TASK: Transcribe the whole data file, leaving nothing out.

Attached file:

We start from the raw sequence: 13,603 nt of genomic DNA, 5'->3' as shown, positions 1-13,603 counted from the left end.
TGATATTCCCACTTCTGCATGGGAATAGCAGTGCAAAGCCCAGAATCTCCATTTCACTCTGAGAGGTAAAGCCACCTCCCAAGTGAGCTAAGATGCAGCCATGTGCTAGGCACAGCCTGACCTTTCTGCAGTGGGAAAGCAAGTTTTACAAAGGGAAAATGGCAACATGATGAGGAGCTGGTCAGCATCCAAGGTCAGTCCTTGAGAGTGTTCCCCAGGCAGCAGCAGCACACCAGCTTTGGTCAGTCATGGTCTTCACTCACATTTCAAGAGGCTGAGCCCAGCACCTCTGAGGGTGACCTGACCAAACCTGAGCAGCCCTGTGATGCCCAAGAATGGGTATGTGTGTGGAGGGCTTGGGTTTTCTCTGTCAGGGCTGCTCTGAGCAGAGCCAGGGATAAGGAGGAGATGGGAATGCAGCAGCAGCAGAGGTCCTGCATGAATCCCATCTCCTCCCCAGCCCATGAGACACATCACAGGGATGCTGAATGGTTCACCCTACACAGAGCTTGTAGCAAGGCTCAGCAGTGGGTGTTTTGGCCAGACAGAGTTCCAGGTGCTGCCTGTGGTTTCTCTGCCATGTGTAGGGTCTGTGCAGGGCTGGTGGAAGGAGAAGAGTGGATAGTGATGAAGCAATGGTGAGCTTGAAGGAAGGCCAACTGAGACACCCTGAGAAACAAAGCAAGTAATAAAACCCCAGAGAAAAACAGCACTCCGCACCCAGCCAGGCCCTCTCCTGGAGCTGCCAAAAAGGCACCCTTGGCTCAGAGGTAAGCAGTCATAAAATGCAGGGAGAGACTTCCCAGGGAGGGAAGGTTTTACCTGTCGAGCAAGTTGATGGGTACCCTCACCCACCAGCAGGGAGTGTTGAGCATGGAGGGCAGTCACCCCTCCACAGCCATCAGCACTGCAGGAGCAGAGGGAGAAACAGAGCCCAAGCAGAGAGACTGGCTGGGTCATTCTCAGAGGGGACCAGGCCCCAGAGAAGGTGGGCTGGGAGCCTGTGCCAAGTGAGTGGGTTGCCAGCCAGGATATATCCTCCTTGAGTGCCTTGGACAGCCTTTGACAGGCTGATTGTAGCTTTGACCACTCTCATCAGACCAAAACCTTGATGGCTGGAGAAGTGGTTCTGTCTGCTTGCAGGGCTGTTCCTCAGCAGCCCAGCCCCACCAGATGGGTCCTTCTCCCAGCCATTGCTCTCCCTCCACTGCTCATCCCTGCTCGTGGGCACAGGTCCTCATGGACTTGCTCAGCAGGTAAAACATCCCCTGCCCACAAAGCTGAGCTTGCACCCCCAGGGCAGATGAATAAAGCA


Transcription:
We start from the raw sequence: 13,603 nt of genomic DNA, 5'->3' as shown, positions 1-13,603 counted from the left end.
TGATATTCCCACTTCTGCATGGGAATAGCAGTGCAAAGCCCAGAATCTCCATTTCACTCTGAGAGGTAAAGCCACCTCCCAAGTGAGCTAAGATGCAGCCATGTGCTAGGCACAGCCTGACCTTTCTGCAGTGGGAAAGCAAGTTTTACAAAGGGAAAATGGCAACATGATGAGGAGCTGGTCAGCATCCAAGGTCAGTCCTTGAGAGTGTTCCCCAGGCAGCAGCAGCACACCAGCTTTGGTCAGTCATGGTCTTCACTCACATTTCAAGAGGCTGAGCCCAGCACCTCTGAGGGTGACCTGACCAAACCTGAGCAGCCCTGTGATGCCCAAGAATGGGTATGTGTGTGGAGGGCTTGGGTTTTCTCTGTCAGGGCTGCTCTGAGCAGAGCCAGGGATAAGGAGGAGATGGGAATGCAGCAGCAGCAGAGGTCCTGCATGAATCCCATCTCCTCCCCAGCCCATGAGACACATCACAGGGATGCTGAATGGTTCACCCTACACAGAGCTTGTAGCAAGGCTCAGCAGTGGGTGTTTTGGCCAGACAGAGTTCCAGGTGCTGCCTGTGGTTTCTCTGCCATGTGTAGGGTCTGTGCAGGGCTGGTGGAAGGAGAAGAGTGGATAGTGATGAAGCAATGGTGAGCTTGAAGGAAGGCCAACTGAGACACCCTGAGAAACAAAGCAAGTAATAAAACCCCAGAGAAAAACAGCACTCCGCACCCAGCCAGGCCCTCTCCTGGAGCTGCCAAAAAGGCACCCTTGGCTCAGAGGTAAGCAGTCATAAAATGCAGGGAGAGACTTCCCAGGGAGGGAAGGTTTTACCTGTCGAGCAAGTTGATGGGTACCCTCACCCACCAGCAGGGAGTGTTGAGCATGGAGGGCAGTCACCCCTCCACAGCCATCAGCACTGCAGGAGCAGAGGGAGAAACAGAGCCCAAGCAGAGAGACTGGCTGGGTCATTCTCAGAGGGGACCAGGCCCCAGAGAAGGTGGGCTGGGAGCCTGTGCCAAGTGAGTGGGTTGCCAGCCAGGATATATCCTCCTTGAGTGCCTTGGACAGCCTTTGACAGGCTGATTGTAGCTTTGACCACTCTCATCAGACCAAAACCTTGATGGCTGGAGAAGTGGTTCTGTCTGCTTGCAGGGCTGTTCCTCAGCAGCCCAGCCCCACCAGATGGGTCCTTCTCCCAGCCATTGCTCTCCCTCCACTGCTCATCCCTGCTCGTGGGCACAGGTCCTCATGGACTTGCTCAGCAGGTAAAACATCCCCTGCCCACAAAGCTGAGCTTGCACCCCCAGGGCAGATGAATAAAGCA